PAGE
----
Vancian spells are secrets of the universe... mathematical and scientific equations that are so powerful that once they are complete, they completely wipe themselves from the mind.

which doesn't make any sense to me.

sure you can go on about "equations you forget easily" and "arcane sentences that you finish when you cast the spell" but none of that sounds like fluff I like. I prefer "My enforce my will upon the world, as long as I can draw upon energy" I don't like the concept of being able to only blast four fireballs a day. thats too inflexible. I prefer casting any number of fireballs I want or need. If I need five fireballs, I'm out of luck in the Vancian system. If I need to cast fly or any other useful spell more than I prepared it for, I'm out of luck, you may like planning, but I know that the best plans of mice and men always go wrong. no plan survives contact with the enemy. I prefer to improvise and come up with clever stuff on the fly.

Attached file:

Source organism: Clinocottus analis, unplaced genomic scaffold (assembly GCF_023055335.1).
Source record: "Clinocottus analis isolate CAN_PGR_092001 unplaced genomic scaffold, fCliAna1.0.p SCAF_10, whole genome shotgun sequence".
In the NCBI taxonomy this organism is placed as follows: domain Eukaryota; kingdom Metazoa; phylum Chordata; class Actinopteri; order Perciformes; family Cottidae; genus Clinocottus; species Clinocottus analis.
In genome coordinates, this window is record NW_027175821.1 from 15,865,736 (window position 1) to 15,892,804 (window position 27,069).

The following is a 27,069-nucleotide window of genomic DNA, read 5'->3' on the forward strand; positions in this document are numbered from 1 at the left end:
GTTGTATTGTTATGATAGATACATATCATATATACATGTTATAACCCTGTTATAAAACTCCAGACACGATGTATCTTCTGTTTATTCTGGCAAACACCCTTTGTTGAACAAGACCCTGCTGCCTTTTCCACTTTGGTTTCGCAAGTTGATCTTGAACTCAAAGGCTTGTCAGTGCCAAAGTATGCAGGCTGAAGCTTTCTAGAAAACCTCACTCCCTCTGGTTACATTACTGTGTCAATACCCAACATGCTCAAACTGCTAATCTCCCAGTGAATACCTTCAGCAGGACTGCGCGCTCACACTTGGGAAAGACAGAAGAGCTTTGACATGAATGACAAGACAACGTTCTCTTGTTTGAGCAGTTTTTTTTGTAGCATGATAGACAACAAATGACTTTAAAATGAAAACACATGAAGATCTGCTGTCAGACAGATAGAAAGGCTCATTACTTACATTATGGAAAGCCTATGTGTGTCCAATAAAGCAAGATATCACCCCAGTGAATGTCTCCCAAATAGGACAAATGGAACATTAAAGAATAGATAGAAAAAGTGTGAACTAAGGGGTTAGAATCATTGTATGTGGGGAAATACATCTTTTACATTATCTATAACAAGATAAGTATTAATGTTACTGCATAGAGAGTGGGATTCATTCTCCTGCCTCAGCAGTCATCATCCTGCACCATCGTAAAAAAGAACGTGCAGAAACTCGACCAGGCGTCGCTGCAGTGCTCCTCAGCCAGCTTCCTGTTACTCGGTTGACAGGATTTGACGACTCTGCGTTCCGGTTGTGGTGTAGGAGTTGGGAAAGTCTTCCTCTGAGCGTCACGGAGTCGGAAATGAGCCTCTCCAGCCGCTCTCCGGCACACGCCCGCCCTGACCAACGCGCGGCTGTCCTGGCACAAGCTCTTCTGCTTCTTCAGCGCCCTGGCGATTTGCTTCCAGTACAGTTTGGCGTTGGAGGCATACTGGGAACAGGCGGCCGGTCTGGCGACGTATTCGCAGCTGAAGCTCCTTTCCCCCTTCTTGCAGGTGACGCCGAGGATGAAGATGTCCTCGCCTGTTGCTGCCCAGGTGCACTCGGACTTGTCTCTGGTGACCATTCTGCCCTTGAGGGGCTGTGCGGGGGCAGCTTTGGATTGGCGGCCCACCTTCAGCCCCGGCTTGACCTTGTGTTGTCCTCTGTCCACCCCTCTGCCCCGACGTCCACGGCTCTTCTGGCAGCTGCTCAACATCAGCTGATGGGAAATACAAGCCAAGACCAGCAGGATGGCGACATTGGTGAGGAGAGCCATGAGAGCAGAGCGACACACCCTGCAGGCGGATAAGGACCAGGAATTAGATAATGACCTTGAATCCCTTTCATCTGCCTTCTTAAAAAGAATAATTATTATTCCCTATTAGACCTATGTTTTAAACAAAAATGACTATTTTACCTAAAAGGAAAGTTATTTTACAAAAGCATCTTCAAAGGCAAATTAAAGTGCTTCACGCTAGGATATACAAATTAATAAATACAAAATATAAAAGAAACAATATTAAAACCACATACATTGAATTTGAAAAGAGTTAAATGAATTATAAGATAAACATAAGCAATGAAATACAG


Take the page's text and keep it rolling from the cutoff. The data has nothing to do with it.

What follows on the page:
that and if I really want memorize information why would I pick information that automatically disappears when I use it? I learn information so that I may always use it, not so that it can be used up like a bullet and I have to remember it all again! that is a waste of time. inefficient. the only way it really makes sense to me is if you refluff it as someone enchanting a bunch of items so that they're recharged. I prefer the sorcerer over the wizard, the Psion over both and the Wilder over the Psion. my will, made reality, useable however I can according to my creativity. that is the magic I prefer, not this fire-and-forget nonsense.